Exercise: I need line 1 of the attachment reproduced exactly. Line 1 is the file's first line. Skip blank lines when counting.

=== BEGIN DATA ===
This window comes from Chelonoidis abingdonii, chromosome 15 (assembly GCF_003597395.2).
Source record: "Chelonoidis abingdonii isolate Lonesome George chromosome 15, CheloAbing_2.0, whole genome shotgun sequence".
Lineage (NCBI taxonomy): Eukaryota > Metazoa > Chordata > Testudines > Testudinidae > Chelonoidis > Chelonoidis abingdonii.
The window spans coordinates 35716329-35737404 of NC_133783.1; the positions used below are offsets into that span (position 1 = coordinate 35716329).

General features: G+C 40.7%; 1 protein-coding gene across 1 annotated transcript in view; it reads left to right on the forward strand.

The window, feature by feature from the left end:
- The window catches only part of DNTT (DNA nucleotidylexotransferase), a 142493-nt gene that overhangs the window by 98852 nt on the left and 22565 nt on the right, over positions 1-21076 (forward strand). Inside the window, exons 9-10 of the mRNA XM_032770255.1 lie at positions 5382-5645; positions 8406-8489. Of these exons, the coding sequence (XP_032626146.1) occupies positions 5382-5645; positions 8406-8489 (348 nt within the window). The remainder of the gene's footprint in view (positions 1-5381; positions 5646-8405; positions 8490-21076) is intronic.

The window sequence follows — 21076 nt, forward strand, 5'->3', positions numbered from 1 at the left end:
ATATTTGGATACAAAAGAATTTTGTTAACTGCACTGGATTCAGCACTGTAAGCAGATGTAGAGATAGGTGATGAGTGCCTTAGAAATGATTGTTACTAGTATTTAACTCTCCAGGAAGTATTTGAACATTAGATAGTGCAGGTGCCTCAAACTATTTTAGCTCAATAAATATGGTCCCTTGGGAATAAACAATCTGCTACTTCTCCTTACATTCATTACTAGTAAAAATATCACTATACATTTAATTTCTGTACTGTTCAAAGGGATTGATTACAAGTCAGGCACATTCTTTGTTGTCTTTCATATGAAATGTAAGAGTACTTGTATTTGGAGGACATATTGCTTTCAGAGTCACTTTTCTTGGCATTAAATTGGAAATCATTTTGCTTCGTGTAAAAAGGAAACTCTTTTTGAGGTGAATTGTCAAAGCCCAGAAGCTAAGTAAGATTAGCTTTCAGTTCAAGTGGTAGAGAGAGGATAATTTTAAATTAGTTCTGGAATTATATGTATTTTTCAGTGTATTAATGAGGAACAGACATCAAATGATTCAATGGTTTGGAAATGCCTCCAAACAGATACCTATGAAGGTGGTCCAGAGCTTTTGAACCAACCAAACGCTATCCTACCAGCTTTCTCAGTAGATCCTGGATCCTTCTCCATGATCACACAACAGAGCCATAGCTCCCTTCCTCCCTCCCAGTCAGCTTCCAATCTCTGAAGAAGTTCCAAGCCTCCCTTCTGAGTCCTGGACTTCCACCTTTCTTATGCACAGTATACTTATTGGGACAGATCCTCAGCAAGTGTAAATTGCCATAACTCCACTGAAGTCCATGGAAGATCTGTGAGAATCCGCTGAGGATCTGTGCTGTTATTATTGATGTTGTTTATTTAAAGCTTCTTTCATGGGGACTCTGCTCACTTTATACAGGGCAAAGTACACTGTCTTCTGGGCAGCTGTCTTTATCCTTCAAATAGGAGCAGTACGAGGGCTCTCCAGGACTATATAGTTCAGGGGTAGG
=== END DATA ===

This window comes from Chelonoidis abingdonii, chromosome 15 (assembly GCF_003597395.2).